Using Artificial Intelligence to Impact Medication Adherence
Dr. Karen Farris, Charles R. Walgreen III Professor of Pharmacy Administration, received funding in April 2014 from the Agency for Healthcare Research and Quality for an innovative text messaging research project. This team-based project combines artificial intelligence programming with messages developed by expert health communicators in a text messaging system created to improve medication use among individuals using hypertensive medications.
Dr. Farris and her team have been the recipient of MCubed and MICHR funding for this research and over the last few years she has collaborated with these interdisciplinary researchers to expand the understanding of and improve health behaviors through the study of medication use.
“We are sending tailored health messages to individuals about their medications,” explains Dr. Farris. “Any group today can send text messages. This is a significant advance beyond sending messages that say ‘take your medicine’ or ‘remember to take your medicine’.”
This unique research team brings together quantitative and computational sciences to develop innovative closed loop systems that monitor continuous feedback and provide adaptive interventions to change health behaviors.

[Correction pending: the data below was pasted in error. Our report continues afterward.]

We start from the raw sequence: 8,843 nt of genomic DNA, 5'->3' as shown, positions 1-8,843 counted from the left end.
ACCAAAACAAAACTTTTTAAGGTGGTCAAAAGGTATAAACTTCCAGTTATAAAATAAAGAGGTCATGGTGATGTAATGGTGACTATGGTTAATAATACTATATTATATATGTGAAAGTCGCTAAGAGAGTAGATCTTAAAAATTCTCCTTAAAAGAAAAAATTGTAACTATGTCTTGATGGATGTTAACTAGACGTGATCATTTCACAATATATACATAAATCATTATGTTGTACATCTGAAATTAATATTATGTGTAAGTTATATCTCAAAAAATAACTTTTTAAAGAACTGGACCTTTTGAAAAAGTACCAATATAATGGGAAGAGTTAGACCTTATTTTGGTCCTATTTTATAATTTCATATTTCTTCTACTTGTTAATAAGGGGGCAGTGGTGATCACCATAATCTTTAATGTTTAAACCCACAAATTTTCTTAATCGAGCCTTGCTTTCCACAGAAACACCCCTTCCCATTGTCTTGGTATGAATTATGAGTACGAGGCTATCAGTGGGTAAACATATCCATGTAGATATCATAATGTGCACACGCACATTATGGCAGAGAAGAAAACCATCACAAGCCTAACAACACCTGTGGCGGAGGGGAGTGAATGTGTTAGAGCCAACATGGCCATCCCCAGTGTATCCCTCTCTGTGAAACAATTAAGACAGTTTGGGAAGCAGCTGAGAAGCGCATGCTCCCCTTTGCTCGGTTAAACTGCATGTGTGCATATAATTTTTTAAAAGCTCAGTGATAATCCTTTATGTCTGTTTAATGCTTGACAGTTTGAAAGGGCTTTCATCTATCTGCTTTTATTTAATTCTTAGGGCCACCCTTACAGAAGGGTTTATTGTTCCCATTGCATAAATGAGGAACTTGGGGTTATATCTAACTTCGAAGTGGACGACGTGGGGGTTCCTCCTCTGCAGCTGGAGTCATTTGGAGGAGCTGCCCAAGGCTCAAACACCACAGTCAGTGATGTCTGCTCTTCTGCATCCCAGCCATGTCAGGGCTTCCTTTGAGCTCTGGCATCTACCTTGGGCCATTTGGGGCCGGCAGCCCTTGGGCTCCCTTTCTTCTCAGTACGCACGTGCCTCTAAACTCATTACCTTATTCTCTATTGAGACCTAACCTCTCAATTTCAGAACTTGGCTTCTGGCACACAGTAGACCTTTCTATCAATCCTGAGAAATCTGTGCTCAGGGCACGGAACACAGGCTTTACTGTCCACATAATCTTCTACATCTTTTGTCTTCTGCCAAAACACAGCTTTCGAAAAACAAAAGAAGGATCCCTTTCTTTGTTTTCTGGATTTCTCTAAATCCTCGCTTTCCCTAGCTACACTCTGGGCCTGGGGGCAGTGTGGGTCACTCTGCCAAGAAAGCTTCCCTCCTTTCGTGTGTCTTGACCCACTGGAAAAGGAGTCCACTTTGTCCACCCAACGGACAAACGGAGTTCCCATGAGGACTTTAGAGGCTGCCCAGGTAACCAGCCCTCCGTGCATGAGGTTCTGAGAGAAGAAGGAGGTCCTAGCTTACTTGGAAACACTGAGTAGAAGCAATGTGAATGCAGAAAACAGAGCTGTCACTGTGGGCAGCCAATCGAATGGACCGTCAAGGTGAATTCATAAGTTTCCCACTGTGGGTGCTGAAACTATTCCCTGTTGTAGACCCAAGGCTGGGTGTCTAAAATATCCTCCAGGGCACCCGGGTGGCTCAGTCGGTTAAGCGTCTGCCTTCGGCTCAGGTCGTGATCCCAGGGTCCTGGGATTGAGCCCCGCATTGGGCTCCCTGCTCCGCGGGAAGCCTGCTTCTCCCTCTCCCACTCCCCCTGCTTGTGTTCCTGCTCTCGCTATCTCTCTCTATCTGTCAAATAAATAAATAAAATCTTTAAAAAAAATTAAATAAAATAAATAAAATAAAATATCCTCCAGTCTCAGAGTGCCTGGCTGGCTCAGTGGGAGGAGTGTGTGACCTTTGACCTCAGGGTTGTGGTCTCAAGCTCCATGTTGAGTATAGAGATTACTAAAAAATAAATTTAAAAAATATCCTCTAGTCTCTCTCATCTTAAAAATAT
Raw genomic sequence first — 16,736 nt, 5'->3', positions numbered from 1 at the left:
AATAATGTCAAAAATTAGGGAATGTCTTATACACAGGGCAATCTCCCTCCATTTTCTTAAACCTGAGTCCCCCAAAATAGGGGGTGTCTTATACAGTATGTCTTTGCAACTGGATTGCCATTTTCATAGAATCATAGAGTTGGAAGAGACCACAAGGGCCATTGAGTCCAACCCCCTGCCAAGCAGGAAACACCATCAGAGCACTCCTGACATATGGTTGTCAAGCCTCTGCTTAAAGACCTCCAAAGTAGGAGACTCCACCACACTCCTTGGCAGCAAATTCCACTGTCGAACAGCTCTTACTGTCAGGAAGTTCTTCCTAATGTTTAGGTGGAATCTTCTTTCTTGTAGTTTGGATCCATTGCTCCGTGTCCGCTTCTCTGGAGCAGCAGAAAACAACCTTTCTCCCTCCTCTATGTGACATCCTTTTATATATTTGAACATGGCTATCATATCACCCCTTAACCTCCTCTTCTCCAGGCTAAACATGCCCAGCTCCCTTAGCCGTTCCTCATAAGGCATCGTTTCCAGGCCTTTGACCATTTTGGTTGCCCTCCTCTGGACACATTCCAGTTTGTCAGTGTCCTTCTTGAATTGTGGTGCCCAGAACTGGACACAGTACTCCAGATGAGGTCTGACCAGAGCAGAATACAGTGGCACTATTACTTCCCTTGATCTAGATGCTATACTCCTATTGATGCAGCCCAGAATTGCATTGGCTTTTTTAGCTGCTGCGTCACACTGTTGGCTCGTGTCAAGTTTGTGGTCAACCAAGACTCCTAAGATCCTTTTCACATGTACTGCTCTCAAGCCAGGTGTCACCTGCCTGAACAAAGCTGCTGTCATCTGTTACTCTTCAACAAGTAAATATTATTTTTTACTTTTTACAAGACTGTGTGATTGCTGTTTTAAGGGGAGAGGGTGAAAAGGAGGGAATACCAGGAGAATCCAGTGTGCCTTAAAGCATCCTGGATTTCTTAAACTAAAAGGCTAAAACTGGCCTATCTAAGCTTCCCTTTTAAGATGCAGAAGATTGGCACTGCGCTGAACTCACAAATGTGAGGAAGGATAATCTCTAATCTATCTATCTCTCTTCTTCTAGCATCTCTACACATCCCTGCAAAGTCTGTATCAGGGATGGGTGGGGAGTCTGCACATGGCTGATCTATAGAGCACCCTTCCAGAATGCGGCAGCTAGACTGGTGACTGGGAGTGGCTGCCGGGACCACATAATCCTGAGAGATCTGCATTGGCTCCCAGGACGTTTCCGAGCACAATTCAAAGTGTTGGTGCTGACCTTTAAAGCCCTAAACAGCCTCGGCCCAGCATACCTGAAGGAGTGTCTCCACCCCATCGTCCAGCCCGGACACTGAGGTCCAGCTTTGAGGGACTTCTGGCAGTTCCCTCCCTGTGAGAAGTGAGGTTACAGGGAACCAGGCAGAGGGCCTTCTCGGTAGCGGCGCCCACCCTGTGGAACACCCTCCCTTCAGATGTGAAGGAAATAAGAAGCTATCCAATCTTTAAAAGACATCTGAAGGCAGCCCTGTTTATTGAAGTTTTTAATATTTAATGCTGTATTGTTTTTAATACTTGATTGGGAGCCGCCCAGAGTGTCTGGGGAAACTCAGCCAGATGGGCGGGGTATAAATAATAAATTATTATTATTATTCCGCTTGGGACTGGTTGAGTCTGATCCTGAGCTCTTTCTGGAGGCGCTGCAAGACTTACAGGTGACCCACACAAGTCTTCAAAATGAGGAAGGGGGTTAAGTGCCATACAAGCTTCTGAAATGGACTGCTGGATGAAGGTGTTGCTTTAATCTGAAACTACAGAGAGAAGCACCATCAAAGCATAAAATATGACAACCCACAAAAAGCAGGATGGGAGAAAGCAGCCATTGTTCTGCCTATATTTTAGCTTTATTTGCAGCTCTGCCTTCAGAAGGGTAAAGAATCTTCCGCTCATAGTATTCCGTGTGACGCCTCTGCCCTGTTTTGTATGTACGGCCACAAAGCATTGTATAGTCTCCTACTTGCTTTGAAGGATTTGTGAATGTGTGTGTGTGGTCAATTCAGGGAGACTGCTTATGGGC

Dr. Farris serves as lead investigator and provides scientific expertise related to factors affecting medication adherence and its measurement. Dr. Satinder Baveja, Professor of Electrical Engineering and Computer Science at the College of Engineering, oversees the development of the Reinforcement Learning algorithm. Dr. John Piette, Professor of Internal Medicine at the Medical School and Professor of Health Behavior and Health Education at the School of Public Health, provides expertise in how technology can be used by individuals and their caregivers to improve health. Dr. Lawrence An, Associate Professor in Internal Medicine at the Medical School, shares his extensive experience in developing tailored messaging for the different reasons for medication non-adherence.
This team has also been funded by the Department of Education in the University of Michigan’s Rehabilitation Engineering and Research Center to develop technologic support for medication management among individuals with neurodevelopmental conditions. In this work, Dr. Steve Erickson, Associate Professor of Social and Administrative Sciences at the College of Pharmacy, joins the team to bring his expertise about medication use among individuals with disabilities.
“Karen is a leading researcher in medication management and adherence, with over 20 years of work in this field. In addition, she’s a graduate of our PhD program,” concludes Dean Frank Ascione, “and her return to U-M and ability to build and lead collaborations establishes the College of Pharmacy as a model program in medication usage. This project is an excellent example of the type of research we encourage: translational, multidisciplinary with results that are likely to have a direct impact on healthcare.”